CBD content vs. hemp oil content

In a good quality product, it should clearly distinguish on the label how many milligrams of CBD you are getting. Many CBD products on the market solely distinguish the amount of ‘hemp oil’ available in each serving, which tells you nothing about the cannabinoid content! Some products have ZERO cannabinoids in them and are labeled as CBD…but when you look at the ingredients, it’s just pure hemp seed oil. This blew my mind when I started looking at the different products out there! The product, website, and packaging should provide guidance on doses of CBD.

What’s with the numbers?

There are a few different numbers you may or may not see on any CBD-infused product labels. There will be the total amount of product in the container (ie: 3 fl oz), the amount of total CBD in the entire container (ie: 750ml), and the amount of CBD per serving (ie: 30mg). All of these numbers should be accounted for on any CBD label.

CBD Product Ingredients

While it’s common to see sugars and/or sweeteners used in CBD products to improve flavor, pay attention to this. If there are a bunch of chemical-sounding ingredients or artificial sweeteners, stay clear! It is always best to consume CBD in the purest form possible – without additives, fillers, dyes, or other ingredients. 

CBD Quality standards

You should be able to easily access information regarding your product. Look for a certificate of analysis from a 3rd party testing company to ensure the product is free from heavy metals, pesticides, and microbes. Very few CBD companies actually perform this critical step, as hemp can commonly be full of chemicals and microbes.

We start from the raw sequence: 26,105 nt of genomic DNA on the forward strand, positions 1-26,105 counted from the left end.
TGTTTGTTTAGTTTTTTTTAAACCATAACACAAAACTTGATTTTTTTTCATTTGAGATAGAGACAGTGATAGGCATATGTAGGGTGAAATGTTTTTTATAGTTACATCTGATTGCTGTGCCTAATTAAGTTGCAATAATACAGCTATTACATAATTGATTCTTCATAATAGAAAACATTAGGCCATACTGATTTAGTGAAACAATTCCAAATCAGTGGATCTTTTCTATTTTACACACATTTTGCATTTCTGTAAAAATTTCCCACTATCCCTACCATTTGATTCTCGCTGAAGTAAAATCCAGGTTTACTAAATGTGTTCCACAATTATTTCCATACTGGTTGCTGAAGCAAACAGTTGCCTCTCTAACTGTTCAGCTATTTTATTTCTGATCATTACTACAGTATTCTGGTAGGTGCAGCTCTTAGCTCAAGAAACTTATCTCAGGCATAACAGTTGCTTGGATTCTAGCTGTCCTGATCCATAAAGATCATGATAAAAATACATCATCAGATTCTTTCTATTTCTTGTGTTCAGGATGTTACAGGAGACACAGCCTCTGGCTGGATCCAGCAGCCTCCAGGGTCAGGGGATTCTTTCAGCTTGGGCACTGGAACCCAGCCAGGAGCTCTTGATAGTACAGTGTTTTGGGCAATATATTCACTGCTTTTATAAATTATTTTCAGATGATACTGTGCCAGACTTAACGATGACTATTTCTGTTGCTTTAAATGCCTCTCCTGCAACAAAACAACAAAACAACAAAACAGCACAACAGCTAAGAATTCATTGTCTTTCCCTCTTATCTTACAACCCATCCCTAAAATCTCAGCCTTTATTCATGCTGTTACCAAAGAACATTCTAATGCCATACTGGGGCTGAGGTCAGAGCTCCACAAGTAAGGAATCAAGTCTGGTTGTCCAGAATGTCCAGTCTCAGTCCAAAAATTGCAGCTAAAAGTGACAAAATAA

THC and CBD. You should also find testing for tetrahydrocannabinol THC and trace levels of THC. This is especially important if you are undergoing drug testing of any sort as even small amounts of THC can come up on drug tests. Full spectrum CBD products are allowed to have low levels of THC so be sure to check this via the products certificate of analysis (COA). Look for products that have a QR code you can scan, a batch number, manufacturing date, or source of the product.

For Reference:

Bonn-Miller, M. O., Loflin, M. J. E., Thomas, B. F., Marcu, J. P., Hyke, T., & Vandrey, R. (2017). Labeling Accuracy of Cannabidiol Extracts Sold Online. JAMA, 318(17), 1708. https://doi.org/10.1001/jama.2017.11909

The contents in this blog; such as text, content, and graphics are intended for educational purposes only. The Content is not intended to substitute for professional medical advice, diagnosis, or treatment. Always seek the advice of your healthcare provider.

This content is for informational and educational purposes only. It is not intended to provide medical advice or to take the place of medical advice or treatment from a personal physician. All viewers of this content are advised to consult their doctors or qualified health professionals regarding specific health questions or before beginning any nutrition, supplement or lifestyle program. Neither Dr. Abby Kramer, publishers of this content, or Fringe, Inc. takes responsibility for possible health consequences of any person or persons reading or following the information in this educational content. All viewers of this content, especially those taking prescription or over-the-counter medications, should consult their physicians before beginning any nutrition, supplement or lifestyle program.